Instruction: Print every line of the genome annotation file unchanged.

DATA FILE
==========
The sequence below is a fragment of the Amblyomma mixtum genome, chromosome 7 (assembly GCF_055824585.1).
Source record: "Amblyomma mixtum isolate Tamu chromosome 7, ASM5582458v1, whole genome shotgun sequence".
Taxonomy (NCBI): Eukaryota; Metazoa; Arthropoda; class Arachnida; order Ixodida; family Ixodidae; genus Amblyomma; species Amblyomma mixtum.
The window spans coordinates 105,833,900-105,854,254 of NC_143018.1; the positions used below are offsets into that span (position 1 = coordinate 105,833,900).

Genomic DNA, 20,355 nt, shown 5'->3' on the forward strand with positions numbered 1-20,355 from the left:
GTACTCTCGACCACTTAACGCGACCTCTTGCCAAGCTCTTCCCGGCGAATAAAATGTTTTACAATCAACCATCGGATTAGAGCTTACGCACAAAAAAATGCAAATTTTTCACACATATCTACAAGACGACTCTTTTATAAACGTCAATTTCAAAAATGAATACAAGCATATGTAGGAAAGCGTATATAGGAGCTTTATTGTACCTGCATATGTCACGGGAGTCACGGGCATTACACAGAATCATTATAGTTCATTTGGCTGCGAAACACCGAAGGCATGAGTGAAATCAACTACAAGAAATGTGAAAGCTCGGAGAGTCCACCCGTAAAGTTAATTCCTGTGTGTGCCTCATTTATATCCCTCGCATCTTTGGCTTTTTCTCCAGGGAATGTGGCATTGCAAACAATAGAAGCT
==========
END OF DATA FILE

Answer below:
The sequence below is a fragment of the Amblyomma mixtum genome, chromosome 7 (assembly GCF_055824585.1).
Source record: "Amblyomma mixtum isolate Tamu chromosome 7, ASM5582458v1, whole genome shotgun sequence".
Taxonomy (NCBI): Eukaryota; Metazoa; Arthropoda; class Arachnida; order Ixodida; family Ixodidae; genus Amblyomma; species Amblyomma mixtum.
The window spans coordinates 105,833,900-105,854,254 of NC_143018.1; the positions used below are offsets into that span (position 1 = coordinate 105,833,900).

Genomic DNA, 20,355 nt, shown 5'->3' on the forward strand with positions numbered 1-20,355 from the left:
GTACTCTCGACCACTTAACGCGACCTCTTGCCAAGCTCTTCCCGGCGAATAAAATGTTTTACAATCAACCATCGGATTAGAGCTTACGCACAAAAAAATGCAAATTTTTCACACATATCTACAAGACGACTCTTTTATAAACGTCAATTTCAAAAATGAATACAAGCATATGTAGGAAAGCGTATATAGGAGCTTTATTGTACCTGCATATGTCACGGGAGTCACGGGCATTACACAGAATCATTATAGTTCATTTGGCTGCGAAACACCGAAGGCATGAGTGAAATCAACTACAAGAAATGTGAAAGCTCGGAGAGTCCACCCGTAAAGTTAATTCCTGTGTGTGCCTCATTTATATCCCTCGCATCTTTGGCTTTTTCTCCAGGGAATGTGGCATTGCAAACAATAGAAGCT